Wednesday, August 06, 2008

Life Isn't Fair ; Now Who Do I Blame?

It's true that life isn't fair, that rewards and outcomes are uneven, and things are not always reliable or consistent. These vagaries of fortune have always caused the most serious quandaries for the moral mind of mankind, and with good reason, for troubles vex us. Philosophers have pondered theodicy -- the so-called "problem of evil" for some time, but the matter of having someone to blame, whether it is God or the Devil, is a quintessentially human solution to a problem that cannot be fully solved.

On the other hand, our Northern ancestors did not subscribe to this solution to the theodicy, because they never imagined that there were any entities that had ultimate control. There were some Big Guys (and Gals) who had a lot of power, power they had mainly won back through brave deeds from a sometimes hostile, often random universe, but there was no one who was "in charge" of everything that happened. No, not even the Norns, who are recorded as weaving and as recording and notating fate, but not controlling everything.

If no one's in charge, there's no one ultimately to blame. Rather, our orientation, rather than being on blaming, is put back on DIY (Do It Yourself), and figuring out what you can do. After all, if the Gods won back some order and fortune from a chaotic universe through brave deeds, then that demonstrates that at least temporary victories are possible through the same means. It's true that there's plenty of jotnar to blame for all kinds of events, but they are simply expressions of a universe that, if not hostile, is more capricious than anything else, a universe that can have a decidedly Lokean flavor to it. This follows from the fact that the world was created from the remains of Ymir, whose name, according to page 727 of Cleasby/Vigfusson, means something like "Howler" or "Roarer". Ymr can also mean to "whine or cry", which renders the synthetic meaning of "Screamer", the image of a randomness so complete it was like a howling blizzard. Out of this monstrous chaos where nothing was ordered, the Gods created a world, a good world, but a world still ruled by the vagaries of fortune, of wyrd.

If there's no one to blame, then we need to focus our attention on actions and attitudes which will render victory from the entropy and create an ordering-possibility, which might be an interesting new way of defining heill, which does not so much guarantee success as it provides for its possibility. Success (ie, sig, victory), on the other hand, boldly won, in however small a way, does render heill, because anentropic goodness has been freed from the grip of entropic forces.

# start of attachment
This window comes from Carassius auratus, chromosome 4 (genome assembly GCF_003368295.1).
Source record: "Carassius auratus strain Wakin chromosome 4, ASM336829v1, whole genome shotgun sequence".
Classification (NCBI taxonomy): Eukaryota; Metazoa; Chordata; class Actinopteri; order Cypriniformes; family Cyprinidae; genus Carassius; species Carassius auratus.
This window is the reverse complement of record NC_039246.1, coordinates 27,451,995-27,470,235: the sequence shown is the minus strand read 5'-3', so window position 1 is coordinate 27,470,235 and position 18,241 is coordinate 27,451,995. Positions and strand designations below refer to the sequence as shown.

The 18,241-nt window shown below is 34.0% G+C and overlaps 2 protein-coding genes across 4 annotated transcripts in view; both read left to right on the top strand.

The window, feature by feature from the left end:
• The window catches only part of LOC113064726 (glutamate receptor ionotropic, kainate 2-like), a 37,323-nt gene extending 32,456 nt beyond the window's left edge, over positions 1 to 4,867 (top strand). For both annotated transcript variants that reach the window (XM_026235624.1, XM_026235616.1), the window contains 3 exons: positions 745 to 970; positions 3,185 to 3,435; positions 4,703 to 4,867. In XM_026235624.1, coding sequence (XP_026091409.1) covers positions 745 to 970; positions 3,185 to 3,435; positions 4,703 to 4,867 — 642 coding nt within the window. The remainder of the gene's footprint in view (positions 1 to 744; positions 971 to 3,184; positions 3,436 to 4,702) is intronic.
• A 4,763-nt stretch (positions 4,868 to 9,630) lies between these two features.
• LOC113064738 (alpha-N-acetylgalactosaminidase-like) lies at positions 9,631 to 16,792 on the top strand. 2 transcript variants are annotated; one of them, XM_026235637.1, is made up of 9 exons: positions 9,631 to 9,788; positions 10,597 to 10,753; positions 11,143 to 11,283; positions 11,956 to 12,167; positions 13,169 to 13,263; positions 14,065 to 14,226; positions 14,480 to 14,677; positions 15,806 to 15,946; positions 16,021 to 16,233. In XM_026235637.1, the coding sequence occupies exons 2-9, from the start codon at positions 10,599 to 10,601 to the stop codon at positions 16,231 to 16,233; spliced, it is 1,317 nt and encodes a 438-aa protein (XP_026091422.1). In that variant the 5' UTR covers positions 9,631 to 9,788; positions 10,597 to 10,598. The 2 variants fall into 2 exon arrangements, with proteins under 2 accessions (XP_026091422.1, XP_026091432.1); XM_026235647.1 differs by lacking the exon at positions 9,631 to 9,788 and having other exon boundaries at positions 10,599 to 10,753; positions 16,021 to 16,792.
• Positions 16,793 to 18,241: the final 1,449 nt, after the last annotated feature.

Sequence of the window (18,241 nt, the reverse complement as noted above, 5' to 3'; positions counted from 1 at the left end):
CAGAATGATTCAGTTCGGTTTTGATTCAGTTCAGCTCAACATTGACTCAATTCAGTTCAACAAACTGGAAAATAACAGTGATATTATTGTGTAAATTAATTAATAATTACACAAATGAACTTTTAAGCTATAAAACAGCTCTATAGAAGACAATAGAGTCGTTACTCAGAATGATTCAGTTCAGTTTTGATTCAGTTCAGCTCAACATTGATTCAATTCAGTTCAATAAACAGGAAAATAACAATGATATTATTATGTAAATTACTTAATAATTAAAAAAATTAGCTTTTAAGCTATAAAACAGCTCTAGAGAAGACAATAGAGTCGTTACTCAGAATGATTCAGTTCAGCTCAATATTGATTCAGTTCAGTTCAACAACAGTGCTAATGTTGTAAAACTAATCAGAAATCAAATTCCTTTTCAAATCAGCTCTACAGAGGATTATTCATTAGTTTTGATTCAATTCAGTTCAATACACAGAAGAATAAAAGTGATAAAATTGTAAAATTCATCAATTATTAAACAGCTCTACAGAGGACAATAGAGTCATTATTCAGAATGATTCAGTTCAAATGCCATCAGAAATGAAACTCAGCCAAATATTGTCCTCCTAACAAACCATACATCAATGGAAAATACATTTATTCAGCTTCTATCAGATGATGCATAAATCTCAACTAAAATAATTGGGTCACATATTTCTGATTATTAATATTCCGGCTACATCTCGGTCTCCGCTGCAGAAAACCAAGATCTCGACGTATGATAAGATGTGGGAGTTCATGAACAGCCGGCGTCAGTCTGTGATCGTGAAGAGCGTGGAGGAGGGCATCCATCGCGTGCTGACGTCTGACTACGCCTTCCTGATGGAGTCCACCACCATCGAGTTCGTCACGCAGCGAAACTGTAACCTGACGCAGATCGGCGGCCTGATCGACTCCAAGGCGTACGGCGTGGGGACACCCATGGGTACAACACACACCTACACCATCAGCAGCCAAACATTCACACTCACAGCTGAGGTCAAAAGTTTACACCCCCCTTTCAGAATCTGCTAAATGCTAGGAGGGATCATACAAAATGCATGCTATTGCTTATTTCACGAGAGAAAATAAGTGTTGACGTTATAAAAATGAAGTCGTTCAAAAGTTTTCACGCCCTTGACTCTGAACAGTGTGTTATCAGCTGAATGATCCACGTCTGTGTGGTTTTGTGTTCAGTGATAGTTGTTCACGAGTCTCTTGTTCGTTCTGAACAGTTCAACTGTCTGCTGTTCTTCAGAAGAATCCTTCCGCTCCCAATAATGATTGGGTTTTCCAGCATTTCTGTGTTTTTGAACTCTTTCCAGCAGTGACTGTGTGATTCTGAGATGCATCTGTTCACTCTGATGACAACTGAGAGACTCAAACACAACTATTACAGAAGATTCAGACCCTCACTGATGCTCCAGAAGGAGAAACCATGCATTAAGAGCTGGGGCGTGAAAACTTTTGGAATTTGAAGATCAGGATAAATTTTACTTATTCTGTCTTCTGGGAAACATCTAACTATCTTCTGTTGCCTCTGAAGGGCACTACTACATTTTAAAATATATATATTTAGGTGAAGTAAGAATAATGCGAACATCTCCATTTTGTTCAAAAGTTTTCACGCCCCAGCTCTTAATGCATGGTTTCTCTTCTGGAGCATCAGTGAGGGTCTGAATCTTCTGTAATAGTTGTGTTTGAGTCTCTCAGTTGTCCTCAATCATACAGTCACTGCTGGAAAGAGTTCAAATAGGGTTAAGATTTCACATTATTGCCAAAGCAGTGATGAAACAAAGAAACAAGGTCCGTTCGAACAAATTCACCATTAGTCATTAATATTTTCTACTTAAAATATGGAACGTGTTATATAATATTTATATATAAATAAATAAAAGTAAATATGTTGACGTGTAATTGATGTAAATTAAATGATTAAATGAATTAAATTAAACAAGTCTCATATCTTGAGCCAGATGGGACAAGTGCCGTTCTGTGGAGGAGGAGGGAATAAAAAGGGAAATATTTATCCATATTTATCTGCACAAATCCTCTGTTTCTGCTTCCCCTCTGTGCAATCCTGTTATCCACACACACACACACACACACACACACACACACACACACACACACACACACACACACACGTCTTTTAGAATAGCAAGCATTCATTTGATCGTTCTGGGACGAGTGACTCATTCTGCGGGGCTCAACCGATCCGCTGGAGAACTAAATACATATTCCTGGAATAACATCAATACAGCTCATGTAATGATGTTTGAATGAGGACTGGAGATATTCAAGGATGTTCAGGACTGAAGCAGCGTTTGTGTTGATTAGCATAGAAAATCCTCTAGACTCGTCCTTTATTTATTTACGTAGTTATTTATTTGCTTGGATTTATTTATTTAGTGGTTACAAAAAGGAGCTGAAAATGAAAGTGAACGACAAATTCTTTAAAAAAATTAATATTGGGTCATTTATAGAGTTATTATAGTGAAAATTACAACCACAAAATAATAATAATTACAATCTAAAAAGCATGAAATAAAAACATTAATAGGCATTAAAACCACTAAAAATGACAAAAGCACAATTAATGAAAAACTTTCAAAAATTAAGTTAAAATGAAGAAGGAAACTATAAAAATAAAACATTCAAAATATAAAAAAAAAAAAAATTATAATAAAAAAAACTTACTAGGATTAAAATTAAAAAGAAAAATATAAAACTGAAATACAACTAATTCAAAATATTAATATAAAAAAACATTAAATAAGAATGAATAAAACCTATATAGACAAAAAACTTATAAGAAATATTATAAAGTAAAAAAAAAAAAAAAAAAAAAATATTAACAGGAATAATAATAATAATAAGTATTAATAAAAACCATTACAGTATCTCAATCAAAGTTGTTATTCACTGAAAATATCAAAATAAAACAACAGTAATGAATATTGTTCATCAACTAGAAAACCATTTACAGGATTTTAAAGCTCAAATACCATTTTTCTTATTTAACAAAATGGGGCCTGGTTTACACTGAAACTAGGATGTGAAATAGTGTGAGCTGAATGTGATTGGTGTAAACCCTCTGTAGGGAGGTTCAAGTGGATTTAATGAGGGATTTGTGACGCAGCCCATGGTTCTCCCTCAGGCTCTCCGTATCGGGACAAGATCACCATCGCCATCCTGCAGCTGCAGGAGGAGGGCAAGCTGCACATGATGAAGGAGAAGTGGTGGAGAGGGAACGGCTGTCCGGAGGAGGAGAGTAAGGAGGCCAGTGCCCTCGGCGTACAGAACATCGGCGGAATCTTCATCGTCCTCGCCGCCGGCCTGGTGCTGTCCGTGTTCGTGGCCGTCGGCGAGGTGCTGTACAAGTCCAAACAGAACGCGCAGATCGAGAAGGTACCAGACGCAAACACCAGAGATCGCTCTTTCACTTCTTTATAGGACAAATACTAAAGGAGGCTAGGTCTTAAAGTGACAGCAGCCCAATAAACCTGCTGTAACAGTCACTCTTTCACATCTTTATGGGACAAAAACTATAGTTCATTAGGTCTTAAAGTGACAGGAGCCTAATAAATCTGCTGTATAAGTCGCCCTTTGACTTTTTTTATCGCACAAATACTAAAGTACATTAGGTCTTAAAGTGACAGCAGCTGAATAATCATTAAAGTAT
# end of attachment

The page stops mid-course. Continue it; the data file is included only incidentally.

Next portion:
Life is a gamble. It always has been, and it has been even for those immensely powerful and benevolent beings we call Gods, but they show us how to face life's gamble with courage, determination, strength, audacity, and bravado. There is an element of defiance that the Gods admire, and so, it would seem, does Wyrd as well. Audacity is a noble stance in the face of a sometimes fickle distribution of fortune, and fortune, it seems, often smiles upon the bold. We get no guarantees by being bold, and indeed will often slip over the edge into foolhardiness, many times courting failure by daring to take risks, but we will win more, and more quickly, than those who always play it safe, and, additionally, even when we fail, we will fail nobly, in a stance that does not cower in submission to a dangerous universe, but stands up tall and proud even when one is terrified inside, and rely on the strength of the Gods' megin, and face fate, though trembling inside, with courage that refuses to bow down.

Who do I blame? We all understand the impulse. And it would be untrue to say that element didn't exist in our tradition, because we're all, after all, human, and it's quite human to want to blame. Despite attempts to blame it all on the Christians, demonology (we can call them jotnar or trolls, but they were demons all the same) was just as rampant in our culture as it was in any other folk culture, and the Gods indeed were seen as vanquishers of demons. But it was placed in a heroic mode such that even with demons, the goal was to boldly take back what had been taken away, so that another piece of wholeness could become possible in the world. Then we also have the records of bitter warriors who blame Odin for not giving them the victory, again, as if he had complete and total control over everything. But our Gods are Allies who have great power, not puppet masters. Thank the Gods for that!


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